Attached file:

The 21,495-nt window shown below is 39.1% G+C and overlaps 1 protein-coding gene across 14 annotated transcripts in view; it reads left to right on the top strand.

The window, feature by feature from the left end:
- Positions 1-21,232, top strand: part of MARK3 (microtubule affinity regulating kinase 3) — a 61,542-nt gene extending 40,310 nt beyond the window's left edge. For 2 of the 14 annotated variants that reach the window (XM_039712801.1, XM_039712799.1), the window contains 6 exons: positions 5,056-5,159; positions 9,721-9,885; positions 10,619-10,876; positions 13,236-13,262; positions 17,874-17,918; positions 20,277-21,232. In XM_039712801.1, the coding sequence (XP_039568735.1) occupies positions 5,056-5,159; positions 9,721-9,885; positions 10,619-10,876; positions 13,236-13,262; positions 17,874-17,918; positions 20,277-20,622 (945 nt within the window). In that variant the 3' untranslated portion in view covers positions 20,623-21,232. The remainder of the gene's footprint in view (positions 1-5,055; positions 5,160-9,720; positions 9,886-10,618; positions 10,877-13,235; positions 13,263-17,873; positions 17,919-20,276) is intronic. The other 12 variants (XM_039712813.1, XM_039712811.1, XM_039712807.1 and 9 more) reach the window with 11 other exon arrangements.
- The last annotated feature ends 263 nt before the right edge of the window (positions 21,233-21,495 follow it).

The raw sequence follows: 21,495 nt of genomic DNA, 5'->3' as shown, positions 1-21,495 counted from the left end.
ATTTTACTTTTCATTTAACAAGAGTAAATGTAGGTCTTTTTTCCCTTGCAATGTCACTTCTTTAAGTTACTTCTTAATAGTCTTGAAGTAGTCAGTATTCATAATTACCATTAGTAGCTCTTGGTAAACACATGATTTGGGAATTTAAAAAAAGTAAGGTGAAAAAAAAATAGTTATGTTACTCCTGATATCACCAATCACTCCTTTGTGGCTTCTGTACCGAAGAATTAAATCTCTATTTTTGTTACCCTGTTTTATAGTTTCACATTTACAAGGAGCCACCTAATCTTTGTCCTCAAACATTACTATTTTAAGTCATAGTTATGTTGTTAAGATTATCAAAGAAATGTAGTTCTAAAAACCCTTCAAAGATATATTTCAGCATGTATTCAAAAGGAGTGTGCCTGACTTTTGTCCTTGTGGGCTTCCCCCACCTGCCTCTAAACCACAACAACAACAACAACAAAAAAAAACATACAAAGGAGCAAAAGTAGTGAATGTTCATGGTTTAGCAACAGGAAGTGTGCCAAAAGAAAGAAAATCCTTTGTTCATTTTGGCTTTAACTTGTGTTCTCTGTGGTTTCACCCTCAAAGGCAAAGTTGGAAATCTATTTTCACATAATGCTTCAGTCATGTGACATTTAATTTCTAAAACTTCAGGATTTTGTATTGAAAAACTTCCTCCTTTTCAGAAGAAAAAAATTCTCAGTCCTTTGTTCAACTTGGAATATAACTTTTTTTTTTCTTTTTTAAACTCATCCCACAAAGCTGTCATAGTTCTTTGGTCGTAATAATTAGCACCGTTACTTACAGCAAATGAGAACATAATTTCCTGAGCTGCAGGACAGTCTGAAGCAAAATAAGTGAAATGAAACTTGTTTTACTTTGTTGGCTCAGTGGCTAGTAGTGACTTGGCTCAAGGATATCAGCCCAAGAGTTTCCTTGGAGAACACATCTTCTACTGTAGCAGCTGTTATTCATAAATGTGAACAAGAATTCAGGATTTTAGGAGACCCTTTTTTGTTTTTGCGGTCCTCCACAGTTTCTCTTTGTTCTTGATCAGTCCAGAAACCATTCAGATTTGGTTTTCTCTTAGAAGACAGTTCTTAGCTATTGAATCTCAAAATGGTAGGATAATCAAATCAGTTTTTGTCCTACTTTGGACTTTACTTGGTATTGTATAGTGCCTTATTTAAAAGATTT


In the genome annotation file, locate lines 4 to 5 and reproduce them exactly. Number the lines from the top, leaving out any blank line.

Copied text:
- The last annotated feature ends 263 nt before the right edge of the window (positions 21,233-21,495 follow it).

The raw sequence follows: 21,495 nt of genomic DNA, 5'->3' as shown, positions 1-21,495 counted from the left end.